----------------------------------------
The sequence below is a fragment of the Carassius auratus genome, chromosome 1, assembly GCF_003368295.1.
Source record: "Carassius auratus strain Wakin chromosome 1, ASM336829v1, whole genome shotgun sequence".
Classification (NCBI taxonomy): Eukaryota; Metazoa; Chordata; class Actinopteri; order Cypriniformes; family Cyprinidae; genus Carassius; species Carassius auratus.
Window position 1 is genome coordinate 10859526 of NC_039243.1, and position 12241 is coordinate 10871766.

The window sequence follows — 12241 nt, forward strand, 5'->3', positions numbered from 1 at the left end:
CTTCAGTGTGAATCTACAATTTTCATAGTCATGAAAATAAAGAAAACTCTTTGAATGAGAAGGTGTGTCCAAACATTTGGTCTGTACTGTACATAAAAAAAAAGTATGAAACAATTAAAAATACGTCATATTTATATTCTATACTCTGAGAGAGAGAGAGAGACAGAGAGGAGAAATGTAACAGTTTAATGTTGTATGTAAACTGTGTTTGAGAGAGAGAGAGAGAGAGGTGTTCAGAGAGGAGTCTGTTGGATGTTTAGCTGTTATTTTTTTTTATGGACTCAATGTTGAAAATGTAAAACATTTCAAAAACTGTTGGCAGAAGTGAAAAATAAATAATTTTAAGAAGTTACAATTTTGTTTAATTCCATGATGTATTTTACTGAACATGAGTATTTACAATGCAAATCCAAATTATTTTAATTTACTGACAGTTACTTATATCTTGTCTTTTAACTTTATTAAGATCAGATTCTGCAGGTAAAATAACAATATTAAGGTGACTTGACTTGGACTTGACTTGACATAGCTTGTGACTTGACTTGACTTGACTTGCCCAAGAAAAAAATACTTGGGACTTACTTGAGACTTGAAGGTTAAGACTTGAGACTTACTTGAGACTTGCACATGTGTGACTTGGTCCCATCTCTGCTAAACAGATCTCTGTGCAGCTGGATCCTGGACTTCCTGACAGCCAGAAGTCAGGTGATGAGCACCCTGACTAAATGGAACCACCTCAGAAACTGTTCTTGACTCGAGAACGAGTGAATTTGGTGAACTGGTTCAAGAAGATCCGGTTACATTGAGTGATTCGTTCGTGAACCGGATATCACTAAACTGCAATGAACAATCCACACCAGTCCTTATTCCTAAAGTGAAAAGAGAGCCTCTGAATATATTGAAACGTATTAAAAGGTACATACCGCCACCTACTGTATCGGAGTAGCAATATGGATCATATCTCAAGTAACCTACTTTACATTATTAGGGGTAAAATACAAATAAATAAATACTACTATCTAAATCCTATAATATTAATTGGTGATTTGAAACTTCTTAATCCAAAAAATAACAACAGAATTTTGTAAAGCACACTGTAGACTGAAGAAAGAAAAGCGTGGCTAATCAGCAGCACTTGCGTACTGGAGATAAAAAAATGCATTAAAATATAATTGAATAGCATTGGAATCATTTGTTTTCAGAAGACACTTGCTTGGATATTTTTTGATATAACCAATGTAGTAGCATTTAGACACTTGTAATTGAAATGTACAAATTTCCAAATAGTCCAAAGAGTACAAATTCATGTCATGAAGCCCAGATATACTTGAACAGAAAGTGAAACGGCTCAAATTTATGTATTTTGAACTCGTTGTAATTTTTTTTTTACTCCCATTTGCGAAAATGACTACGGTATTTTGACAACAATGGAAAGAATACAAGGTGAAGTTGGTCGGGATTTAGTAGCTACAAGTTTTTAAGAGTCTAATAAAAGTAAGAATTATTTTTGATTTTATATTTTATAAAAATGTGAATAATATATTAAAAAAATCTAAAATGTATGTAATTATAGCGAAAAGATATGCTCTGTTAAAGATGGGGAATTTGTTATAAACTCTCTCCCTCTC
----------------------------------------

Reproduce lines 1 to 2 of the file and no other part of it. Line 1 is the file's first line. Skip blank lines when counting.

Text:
The sequence below is a fragment of the Carassius auratus genome, chromosome 1, assembly GCF_003368295.1.
Source record: "Carassius auratus strain Wakin chromosome 1, ASM336829v1, whole genome shotgun sequence".